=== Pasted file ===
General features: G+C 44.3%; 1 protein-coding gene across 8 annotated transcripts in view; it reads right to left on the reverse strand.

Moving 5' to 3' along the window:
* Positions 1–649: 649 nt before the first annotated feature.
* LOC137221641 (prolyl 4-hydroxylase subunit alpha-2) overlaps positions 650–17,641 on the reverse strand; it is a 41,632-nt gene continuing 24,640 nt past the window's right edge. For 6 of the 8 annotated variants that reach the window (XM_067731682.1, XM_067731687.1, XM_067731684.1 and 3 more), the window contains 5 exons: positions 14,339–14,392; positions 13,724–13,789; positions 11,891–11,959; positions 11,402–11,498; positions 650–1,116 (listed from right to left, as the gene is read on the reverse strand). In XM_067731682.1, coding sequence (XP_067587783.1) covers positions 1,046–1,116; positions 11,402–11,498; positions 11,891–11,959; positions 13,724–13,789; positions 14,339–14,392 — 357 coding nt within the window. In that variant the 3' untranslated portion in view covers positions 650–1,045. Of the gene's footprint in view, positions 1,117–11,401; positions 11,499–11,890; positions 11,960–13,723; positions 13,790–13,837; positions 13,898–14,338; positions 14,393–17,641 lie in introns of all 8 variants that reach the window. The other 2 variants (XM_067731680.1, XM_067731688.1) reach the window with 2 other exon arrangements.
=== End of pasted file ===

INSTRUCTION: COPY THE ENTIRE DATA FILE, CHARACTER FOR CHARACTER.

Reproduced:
General features: G+C 44.3%; 1 protein-coding gene across 8 annotated transcripts in view; it reads right to left on the reverse strand.

Moving 5' to 3' along the window:
* Positions 1–649: 649 nt before the first annotated feature.
* LOC137221641 (prolyl 4-hydroxylase subunit alpha-2) overlaps positions 650–17,641 on the reverse strand; it is a 41,632-nt gene continuing 24,640 nt past the window's right edge. For 6 of the 8 annotated variants that reach the window (XM_067731682.1, XM_067731687.1, XM_067731684.1 and 3 more), the window contains 5 exons: positions 14,339–14,392; positions 13,724–13,789; positions 11,891–11,959; positions 11,402–11,498; positions 650–1,116 (listed from right to left, as the gene is read on the reverse strand). In XM_067731682.1, coding sequence (XP_067587783.1) covers positions 1,046–1,116; positions 11,402–11,498; positions 11,891–11,959; positions 13,724–13,789; positions 14,339–14,392 — 357 coding nt within the window. In that variant the 3' untranslated portion in view covers positions 650–1,045. Of the gene's footprint in view, positions 1,117–11,401; positions 11,499–11,890; positions 11,960–13,723; positions 13,790–13,837; positions 13,898–14,338; positions 14,393–17,641 lie in introns of all 8 variants that reach the window. The other 2 variants (XM_067731680.1, XM_067731688.1) reach the window with 2 other exon arrangements.